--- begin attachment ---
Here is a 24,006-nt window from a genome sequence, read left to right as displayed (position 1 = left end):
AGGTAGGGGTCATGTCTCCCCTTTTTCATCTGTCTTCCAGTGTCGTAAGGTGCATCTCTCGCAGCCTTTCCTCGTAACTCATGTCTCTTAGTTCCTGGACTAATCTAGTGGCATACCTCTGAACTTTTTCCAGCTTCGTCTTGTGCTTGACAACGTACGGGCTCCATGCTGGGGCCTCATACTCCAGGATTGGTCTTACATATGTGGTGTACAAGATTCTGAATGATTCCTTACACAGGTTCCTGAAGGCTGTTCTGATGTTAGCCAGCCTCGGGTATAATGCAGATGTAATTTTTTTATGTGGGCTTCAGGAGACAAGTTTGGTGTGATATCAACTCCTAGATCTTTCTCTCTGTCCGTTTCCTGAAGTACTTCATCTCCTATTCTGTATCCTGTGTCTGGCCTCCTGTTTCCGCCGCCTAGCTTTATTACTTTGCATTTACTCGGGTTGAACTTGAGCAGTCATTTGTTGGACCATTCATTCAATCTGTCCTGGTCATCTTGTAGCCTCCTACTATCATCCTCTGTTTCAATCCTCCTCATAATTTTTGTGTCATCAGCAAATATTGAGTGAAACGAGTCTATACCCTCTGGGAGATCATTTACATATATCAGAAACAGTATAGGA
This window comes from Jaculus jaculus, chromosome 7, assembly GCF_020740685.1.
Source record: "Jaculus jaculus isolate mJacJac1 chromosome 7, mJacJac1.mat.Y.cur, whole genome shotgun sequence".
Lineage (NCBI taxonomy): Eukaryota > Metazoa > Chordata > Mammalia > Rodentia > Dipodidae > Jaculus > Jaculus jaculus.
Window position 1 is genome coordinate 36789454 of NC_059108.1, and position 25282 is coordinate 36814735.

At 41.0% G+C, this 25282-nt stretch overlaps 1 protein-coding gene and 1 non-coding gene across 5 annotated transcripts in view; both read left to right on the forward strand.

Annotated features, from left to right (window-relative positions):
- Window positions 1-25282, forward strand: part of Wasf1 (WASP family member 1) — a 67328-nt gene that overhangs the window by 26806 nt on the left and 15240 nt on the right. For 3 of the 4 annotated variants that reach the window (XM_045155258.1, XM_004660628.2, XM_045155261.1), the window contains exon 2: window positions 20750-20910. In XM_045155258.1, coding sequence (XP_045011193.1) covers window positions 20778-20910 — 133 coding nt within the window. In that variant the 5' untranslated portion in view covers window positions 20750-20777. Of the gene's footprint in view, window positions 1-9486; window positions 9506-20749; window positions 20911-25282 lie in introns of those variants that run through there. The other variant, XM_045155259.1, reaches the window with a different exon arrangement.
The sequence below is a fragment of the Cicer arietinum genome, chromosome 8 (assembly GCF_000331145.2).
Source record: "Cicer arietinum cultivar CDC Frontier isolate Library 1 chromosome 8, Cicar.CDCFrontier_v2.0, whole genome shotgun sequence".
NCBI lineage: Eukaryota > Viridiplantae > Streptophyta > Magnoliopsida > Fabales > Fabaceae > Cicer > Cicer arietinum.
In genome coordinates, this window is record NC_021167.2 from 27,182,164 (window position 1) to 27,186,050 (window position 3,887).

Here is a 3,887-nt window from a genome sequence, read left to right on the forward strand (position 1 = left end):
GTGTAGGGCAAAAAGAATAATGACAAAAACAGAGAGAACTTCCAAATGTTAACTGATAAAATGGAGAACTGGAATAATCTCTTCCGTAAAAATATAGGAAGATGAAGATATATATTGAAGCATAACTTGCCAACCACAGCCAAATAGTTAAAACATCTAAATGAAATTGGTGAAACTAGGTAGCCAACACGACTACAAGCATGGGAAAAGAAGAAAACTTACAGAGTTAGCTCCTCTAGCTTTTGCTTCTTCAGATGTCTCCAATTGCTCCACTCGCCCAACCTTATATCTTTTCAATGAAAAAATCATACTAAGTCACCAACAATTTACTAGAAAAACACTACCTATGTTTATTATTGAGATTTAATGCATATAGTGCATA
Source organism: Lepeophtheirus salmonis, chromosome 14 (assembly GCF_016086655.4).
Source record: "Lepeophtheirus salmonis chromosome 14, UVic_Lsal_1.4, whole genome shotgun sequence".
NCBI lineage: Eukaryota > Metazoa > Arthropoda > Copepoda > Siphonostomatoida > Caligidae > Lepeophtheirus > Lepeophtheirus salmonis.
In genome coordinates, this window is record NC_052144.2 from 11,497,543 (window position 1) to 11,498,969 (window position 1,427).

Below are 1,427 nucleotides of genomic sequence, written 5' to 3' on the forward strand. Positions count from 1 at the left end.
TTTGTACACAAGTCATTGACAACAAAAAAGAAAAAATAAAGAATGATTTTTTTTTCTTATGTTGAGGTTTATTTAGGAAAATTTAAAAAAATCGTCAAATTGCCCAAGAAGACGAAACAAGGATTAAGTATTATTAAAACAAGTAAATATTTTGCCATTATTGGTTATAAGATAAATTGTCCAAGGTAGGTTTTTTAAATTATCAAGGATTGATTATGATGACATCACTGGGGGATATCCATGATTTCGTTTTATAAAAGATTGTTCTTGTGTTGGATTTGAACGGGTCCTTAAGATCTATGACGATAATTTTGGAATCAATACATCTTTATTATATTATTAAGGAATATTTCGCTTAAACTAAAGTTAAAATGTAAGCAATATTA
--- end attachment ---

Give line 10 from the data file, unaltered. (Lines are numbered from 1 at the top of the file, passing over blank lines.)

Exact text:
The sequence below is a fragment of the Cicer arietinum genome, chromosome 8 (assembly GCF_000331145.2).